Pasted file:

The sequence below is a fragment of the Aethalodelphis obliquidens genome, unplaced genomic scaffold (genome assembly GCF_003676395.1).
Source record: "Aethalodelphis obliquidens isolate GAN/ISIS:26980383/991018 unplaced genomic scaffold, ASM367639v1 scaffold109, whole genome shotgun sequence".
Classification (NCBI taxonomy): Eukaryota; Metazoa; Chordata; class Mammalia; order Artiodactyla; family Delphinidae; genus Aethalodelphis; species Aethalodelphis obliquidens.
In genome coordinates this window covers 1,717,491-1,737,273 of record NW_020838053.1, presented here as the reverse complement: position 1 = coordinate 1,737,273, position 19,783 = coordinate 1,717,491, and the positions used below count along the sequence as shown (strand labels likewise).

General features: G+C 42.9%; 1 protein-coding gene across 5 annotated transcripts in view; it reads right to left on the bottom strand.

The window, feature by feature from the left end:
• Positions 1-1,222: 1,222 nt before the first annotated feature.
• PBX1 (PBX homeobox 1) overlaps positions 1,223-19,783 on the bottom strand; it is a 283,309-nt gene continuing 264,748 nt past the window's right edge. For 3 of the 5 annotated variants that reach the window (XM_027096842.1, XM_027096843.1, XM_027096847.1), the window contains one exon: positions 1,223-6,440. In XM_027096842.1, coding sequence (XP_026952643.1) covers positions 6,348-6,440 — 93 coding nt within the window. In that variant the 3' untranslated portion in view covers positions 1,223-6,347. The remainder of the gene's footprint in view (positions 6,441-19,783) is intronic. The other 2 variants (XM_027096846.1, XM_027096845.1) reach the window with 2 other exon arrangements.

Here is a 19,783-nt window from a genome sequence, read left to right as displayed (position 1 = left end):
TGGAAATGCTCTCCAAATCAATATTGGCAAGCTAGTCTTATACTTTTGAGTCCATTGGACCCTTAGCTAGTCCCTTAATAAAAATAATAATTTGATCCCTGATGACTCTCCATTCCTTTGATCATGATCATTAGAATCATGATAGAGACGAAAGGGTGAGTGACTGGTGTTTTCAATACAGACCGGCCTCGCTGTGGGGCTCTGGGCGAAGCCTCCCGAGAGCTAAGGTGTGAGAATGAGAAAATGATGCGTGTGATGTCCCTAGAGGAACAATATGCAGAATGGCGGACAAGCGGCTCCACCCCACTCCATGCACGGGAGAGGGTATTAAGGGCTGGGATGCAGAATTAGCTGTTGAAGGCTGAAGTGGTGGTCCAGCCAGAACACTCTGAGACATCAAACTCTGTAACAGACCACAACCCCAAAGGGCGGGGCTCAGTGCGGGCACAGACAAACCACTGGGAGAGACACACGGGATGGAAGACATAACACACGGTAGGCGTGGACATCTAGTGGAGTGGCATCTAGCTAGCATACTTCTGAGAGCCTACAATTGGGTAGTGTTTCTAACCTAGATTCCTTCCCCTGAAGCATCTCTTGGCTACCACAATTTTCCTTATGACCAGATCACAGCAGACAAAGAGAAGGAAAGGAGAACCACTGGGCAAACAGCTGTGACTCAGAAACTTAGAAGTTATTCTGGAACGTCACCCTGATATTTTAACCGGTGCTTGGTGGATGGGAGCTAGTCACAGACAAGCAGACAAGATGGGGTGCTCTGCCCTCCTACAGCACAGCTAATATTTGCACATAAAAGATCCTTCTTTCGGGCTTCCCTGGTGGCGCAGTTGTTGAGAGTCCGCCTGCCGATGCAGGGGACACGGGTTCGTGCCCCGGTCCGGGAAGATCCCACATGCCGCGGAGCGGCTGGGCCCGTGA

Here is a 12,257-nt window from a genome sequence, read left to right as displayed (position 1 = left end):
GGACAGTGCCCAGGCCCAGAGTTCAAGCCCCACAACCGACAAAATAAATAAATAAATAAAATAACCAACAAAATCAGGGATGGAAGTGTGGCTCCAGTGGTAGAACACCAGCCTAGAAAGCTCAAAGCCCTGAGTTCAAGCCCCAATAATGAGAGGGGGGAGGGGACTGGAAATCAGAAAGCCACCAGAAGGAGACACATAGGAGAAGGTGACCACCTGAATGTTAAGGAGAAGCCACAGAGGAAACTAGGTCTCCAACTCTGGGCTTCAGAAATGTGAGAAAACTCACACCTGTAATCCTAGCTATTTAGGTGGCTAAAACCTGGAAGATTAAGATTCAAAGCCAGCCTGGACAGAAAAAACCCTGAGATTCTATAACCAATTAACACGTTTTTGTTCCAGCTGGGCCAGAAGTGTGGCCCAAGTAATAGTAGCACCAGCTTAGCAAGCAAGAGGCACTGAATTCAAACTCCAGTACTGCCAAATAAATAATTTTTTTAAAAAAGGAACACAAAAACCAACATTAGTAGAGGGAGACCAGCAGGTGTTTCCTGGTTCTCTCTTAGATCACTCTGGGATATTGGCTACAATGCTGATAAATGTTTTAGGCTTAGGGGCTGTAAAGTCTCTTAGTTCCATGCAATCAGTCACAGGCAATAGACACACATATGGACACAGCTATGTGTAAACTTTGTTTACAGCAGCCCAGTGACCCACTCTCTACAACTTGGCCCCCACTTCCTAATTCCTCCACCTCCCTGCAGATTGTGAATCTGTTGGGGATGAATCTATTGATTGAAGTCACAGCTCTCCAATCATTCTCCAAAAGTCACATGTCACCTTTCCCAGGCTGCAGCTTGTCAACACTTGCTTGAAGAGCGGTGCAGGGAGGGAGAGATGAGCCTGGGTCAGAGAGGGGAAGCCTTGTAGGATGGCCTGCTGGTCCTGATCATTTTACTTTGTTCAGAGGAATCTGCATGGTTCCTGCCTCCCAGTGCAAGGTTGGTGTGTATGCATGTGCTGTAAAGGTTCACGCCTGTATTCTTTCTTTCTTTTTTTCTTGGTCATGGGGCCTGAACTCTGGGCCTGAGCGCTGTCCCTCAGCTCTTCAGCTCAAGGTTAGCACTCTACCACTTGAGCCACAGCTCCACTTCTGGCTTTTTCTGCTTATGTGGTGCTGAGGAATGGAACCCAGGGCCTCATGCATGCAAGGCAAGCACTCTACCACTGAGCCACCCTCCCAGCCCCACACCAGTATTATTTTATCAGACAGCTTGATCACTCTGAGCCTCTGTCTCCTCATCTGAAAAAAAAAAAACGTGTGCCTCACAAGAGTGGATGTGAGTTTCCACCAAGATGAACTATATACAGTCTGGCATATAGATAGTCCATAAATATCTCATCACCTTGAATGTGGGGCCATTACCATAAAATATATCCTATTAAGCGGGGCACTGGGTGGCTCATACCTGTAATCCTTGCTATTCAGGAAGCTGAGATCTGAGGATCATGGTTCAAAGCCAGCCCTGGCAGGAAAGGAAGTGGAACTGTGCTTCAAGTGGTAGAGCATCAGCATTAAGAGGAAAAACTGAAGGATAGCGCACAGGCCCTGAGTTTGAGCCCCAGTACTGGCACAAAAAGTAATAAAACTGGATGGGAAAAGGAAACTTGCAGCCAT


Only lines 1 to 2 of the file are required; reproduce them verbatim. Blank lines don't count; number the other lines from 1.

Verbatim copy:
The sequence below is a fragment of the Aethalodelphis obliquidens genome, unplaced genomic scaffold (genome assembly GCF_003676395.1).
Source record: "Aethalodelphis obliquidens isolate GAN/ISIS:26980383/991018 unplaced genomic scaffold, ASM367639v1 scaffold109, whole genome shotgun sequence".